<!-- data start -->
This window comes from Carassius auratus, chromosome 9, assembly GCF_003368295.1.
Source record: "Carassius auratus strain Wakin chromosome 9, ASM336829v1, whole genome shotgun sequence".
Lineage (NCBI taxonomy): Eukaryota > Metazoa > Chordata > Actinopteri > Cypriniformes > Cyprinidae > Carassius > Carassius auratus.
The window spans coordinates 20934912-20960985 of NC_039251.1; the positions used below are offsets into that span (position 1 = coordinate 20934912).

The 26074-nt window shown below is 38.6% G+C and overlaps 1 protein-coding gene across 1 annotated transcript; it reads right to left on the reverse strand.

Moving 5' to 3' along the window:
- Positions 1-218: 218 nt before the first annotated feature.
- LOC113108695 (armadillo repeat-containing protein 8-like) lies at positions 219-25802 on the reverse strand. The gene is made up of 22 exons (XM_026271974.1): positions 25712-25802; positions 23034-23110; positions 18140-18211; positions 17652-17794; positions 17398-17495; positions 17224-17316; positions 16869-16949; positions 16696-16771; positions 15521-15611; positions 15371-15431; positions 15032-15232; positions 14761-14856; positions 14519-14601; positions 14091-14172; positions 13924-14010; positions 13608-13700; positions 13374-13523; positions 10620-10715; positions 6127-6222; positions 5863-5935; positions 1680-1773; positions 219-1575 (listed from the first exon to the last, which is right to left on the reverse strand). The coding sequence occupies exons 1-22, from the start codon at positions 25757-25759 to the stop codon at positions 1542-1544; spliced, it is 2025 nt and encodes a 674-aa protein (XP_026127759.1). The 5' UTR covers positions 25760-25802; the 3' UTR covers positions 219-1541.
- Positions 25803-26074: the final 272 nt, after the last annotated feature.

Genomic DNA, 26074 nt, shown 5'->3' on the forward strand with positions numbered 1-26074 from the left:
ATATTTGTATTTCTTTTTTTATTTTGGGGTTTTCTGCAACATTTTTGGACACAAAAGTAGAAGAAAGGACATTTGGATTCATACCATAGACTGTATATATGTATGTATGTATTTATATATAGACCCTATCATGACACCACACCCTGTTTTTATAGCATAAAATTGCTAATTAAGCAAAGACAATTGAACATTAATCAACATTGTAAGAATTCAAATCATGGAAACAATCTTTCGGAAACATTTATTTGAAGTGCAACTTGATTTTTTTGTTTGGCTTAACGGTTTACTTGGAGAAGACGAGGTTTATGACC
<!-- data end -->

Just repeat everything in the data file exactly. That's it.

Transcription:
This window comes from Carassius auratus, chromosome 9, assembly GCF_003368295.1.
Source record: "Carassius auratus strain Wakin chromosome 9, ASM336829v1, whole genome shotgun sequence".
Lineage (NCBI taxonomy): Eukaryota > Metazoa > Chordata > Actinopteri > Cypriniformes > Cyprinidae > Carassius > Carassius auratus.
The window spans coordinates 20934912-20960985 of NC_039251.1; the positions used below are offsets into that span (position 1 = coordinate 20934912).

The 26074-nt window shown below is 38.6% G+C and overlaps 1 protein-coding gene across 1 annotated transcript; it reads right to left on the reverse strand.

Moving 5' to 3' along the window:
- Positions 1-218: 218 nt before the first annotated feature.
- LOC113108695 (armadillo repeat-containing protein 8-like) lies at positions 219-25802 on the reverse strand. The gene is made up of 22 exons (XM_026271974.1): positions 25712-25802; positions 23034-23110; positions 18140-18211; positions 17652-17794; positions 17398-17495; positions 17224-17316; positions 16869-16949; positions 16696-16771; positions 15521-15611; positions 15371-15431; positions 15032-15232; positions 14761-14856; positions 14519-14601; positions 14091-14172; positions 13924-14010; positions 13608-13700; positions 13374-13523; positions 10620-10715; positions 6127-6222; positions 5863-5935; positions 1680-1773; positions 219-1575 (listed from the first exon to the last, which is right to left on the reverse strand). The coding sequence occupies exons 1-22, from the start codon at positions 25757-25759 to the stop codon at positions 1542-1544; spliced, it is 2025 nt and encodes a 674-aa protein (XP_026127759.1). The 5' UTR covers positions 25760-25802; the 3' UTR covers positions 219-1541.
- Positions 25803-26074: the final 272 nt, after the last annotated feature.

Genomic DNA, 26074 nt, shown 5'->3' on the forward strand with positions numbered 1-26074 from the left:
ATATTTGTATTTCTTTTTTTATTTTGGGGTTTTCTGCAACATTTTTGGACACAAAAGTAGAAGAAAGGACATTTGGATTCATACCATAGACTGTATATATGTATGTATGTATTTATATATAGACCCTATCATGACACCACACCCTGTTTTTATAGCATAAAATTGCTAATTAAGCAAAGACAATTGAACATTAATCAACATTGTAAGAATTCAAATCATGGAAACAATCTTTCGGAAACATTTATTTGAAGTGCAACTTGATTTTTTTGTTTGGCTTAACGGTTTACTTGGAGAAGACGAGGTTTATGACC